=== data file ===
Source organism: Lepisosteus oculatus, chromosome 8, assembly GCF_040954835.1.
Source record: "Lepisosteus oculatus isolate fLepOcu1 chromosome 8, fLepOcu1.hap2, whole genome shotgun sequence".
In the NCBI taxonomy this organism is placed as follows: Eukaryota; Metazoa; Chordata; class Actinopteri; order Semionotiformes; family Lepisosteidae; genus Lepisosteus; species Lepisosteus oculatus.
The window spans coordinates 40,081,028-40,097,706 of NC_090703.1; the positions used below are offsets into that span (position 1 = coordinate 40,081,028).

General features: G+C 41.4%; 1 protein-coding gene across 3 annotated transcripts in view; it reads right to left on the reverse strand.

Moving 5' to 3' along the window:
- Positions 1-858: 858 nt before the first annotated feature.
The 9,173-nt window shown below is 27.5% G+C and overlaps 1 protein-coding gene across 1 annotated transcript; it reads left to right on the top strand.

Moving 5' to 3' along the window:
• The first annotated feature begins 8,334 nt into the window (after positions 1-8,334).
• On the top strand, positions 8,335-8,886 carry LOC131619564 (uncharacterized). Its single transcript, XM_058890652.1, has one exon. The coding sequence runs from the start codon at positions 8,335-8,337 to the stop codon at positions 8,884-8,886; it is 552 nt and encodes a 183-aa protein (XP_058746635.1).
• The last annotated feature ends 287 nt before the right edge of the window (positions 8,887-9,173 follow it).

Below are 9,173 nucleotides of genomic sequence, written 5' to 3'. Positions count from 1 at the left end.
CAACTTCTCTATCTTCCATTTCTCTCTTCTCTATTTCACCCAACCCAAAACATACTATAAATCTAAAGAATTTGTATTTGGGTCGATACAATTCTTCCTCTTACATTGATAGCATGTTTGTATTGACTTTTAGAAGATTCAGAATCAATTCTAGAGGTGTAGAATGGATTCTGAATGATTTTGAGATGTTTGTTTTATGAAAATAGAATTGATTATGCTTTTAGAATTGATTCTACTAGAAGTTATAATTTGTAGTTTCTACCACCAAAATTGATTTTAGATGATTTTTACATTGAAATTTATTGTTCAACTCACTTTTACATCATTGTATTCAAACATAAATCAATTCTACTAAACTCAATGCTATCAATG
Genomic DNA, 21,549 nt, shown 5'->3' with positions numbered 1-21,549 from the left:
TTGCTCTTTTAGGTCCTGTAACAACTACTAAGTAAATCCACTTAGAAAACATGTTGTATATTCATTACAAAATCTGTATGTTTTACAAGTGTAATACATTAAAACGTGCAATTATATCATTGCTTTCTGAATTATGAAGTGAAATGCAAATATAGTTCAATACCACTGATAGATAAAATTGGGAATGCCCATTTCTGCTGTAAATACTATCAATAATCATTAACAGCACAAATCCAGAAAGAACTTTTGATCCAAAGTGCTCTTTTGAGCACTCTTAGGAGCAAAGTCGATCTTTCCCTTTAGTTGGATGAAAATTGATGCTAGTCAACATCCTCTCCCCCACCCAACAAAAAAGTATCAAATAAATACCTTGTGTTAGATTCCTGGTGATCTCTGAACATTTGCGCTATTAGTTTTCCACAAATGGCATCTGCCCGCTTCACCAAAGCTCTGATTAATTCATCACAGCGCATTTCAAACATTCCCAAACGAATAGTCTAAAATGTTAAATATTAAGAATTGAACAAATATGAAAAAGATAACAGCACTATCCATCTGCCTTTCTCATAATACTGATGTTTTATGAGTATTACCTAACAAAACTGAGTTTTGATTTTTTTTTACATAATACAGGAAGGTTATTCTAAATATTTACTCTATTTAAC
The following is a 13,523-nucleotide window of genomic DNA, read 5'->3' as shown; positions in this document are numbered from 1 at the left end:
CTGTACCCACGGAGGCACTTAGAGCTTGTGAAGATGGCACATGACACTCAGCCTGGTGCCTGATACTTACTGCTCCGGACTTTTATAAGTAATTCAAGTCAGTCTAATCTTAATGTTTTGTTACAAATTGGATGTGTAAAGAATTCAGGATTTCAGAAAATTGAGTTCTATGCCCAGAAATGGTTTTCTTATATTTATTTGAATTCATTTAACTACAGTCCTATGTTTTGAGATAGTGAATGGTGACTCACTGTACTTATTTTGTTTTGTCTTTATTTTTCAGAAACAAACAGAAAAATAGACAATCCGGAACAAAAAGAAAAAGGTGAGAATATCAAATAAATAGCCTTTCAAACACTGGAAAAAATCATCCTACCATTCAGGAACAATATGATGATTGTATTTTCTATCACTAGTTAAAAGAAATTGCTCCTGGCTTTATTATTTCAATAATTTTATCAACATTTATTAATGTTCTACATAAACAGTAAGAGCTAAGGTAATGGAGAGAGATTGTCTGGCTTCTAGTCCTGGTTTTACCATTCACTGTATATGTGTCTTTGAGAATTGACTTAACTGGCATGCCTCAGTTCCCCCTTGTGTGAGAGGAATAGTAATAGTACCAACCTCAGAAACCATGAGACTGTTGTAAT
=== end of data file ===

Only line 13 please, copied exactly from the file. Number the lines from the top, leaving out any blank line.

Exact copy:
Below are 9,173 nucleotides of genomic sequence, written 5' to 3'. Positions count from 1 at the left end.